Imagine, for a moment, that you’re Beowulf. At the end of his life: old and grey, yes, but with a quiet dignity and wizened strength, cutting a still-formidable still-authoritative shadow in your kingly grace. And you’re just about to reach the dragon ravaging the Geatish countryside. This dragon which, as the story goes, will be your final defeat. You don’t know this, of course. You’re a character in that story and the story’s not there yet; you’re marching along with your men and your companion, Wiglaf, assured and confident yet probably also a bit frightened and nervous. It’s tricky to place the psychodramas of epic heroes from The Distant Past, before psychodramas were really acknowledged as a thing that characters could undergo and rather where external exploits and glory are the major focus of the plot &c&c you know how the song goes. And, after days of marching, you finally reach the dragon, the end of your quest (both in the short-and-long run, but again not knowing)—a hulking black wingèd beast standing several stories tall, even on all fours, rippling with muscles and standing atop legs as thick around as any of your swarthy compatriots, times two. You reach into your scabbard and draw out your rune-inscribed and Myth-Protagonist-Approved magical sword, ready to abandon your introspection to a rather thoughtless but fluid moment of single combat with this gigantic, horrible beast, it the Other and you the already beloved and storied Hero of the People, defending them from the front lines as only the most True and Noble kings do. Wiglaf draws his sword too, and though he’ll eventually be the one to kill the thing after it beats you, he’s secondary, because you know that it’s ultimately just you and the dragon here at the end of your travels in this battle of true strength ready to slip into the stuff of legend. The dragon looks down at you with wild eyes; whatever eyelids it has are peeled back into its head exposing black and bulbous orbs shimmering with lightstruck vitreous jelly in the noonday sun, the things looking like they’ll pop out of the dragon’s head at any minute and bounce along the rocky crag like the bouncing ball from singalong music videos into your posse of Very Serious Geatish Warriors standing theoretically-helpfully-but-rather-distantly in the scene’s background. And then the thing’s mouth clanks open. Smoke pours out, and you can see a building redness down its gullet, and you know it’s over and that your adventures are about to end in a pulsing explosion of dragonfire, the kind that all the Geats will be able to see from miles across the water, and you let out a scream and run forward with your sword held aloft above your head for this is the very moment you’ve been anticipating all the way here and your courage cannot—will not—fail you now, and the world around you dissolves into darkness, the only thing left in your sight being the point directly before you, the Death-Angel and its growing flame. But then, you stop. Your vision comes swooshing back. Color fills your sight. You can hear confused muttering and gasps behind you. Your own heart is still racing from the adrenaline. It’s confused too. Yet right now the only thing you can feel is your stomach lurch and your medulla tingle. You stopped, King Beowulf, when you realized that the fire down the dragon’s neck wasn’t going to come out and kill you. It’s not under the dragon’s control at all. Because it’s not dragonfire, it’s just regular old fire. The thing’s burning to death from the inside out. The beast’s stomach and surrounding organs, you smell, have already reduced to charred husks; the rest are on their way. You can almost see the tiny crimson dots beginning to form on the thing’s skin, where the fire’s charred away most of the muscle and fat and started to eat through the skin. The thing’s barely able to manage the barest of twitches at this point, it can’t move otherwise, but it’s still alive—as you can see in its eyes, unable to understand what’s happening to it and incapable of stopping it. More smoke, ranging in color from light gray to pitch, billows out of its mouth and sinks downward, pervading a stench whose only lesser benchmark for you is that emitted from the mass grave of those killed by Grendel and his mother three to four days after the ceremony. Honestly you can’t even tell if the thing’s occasional switches and spasms are its attempts at willed motion at all now or if it’s just the fire’s changes in heat affect the air pressure inside the creature and make the skin flap around, or if its subcutaneous fat has begun to melt and boil. At this point your sword is at your side digging into the dirt, held there by shock and confusion instead of fear and Wiglaf’s at your side equally perplexed as you watch this poor beast cooking in front of you, tiny squeals escaping from its mouth as those crimson dots from earlier grew and began to punch through the dragon’s flesh in quick bursts and let the remnants crumble to the ground like ash, and none of the backup Geats really get what’s going on either as you can tell from what you hear of the sporadic comments they’re mumbling at each other, and your noble courage has slunk away to hide as you’re struck by a feeling of pure revulsion, disgust, and base pity as this thing that’s been destroying your people and stoking their fear and against which you were fully prepared to give your life—dies. And then, all of a sudden, a high-pitched squeal, sounding like a rabbit when its neck is crunched in a bobcat or wild dog’s jaws and definitely not a colossal and powerful and evil mythical beast, flies from the tongue as fire erupts from its eyesockets and blows out those sad, panicked eyes in a hasty POP! and the thing, finally allowed to take its leave of the world, tips over and crashes into the rocky soil. Melted skin shoots off and splatters over the stones, Wiglaf, you, and even your companions who are completely baffled and horrified. Its leftover burnt scales come off at impact and scatter and skip over cracks in the crag-face. What’s left is a behemoth carcass shaded a couple of different shades of black and gray and red, eyesockets pooled with blood, and every fly and cockroach from three miles around starting, hesitantly, to clump on whatever well-cooked chunks of meat are still left on the poor creature’s frame. Smoke continues to waft out of the openings in its body, only one of which is its mouth, and your men, every so often and pretty slowly, start to shuffle back in the direction of your warship, no one’s sword heroically covered in crimson dragonblood but only little chunks of fat and the condensation of the dragon’s rapidly-cooling gaseous internal fluids.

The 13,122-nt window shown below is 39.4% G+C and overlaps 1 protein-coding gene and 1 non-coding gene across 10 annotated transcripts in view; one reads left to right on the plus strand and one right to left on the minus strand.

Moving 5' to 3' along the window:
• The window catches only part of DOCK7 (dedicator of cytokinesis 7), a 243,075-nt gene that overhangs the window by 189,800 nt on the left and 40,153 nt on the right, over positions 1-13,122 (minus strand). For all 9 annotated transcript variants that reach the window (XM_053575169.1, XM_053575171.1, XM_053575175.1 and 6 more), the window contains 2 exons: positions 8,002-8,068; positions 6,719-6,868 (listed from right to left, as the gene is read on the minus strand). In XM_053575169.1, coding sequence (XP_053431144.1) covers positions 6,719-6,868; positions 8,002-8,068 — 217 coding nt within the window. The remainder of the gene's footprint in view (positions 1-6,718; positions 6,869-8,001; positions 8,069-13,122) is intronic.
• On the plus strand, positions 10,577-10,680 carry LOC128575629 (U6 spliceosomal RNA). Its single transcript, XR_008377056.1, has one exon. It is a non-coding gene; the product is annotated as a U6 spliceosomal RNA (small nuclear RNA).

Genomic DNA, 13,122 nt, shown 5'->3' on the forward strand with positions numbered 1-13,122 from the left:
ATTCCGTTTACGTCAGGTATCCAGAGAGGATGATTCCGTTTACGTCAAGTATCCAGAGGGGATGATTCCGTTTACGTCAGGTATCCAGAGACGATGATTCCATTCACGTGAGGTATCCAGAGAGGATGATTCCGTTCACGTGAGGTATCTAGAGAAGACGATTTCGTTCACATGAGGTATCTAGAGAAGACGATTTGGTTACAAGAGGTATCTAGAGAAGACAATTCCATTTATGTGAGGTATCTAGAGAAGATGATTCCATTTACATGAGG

And so, who are you then?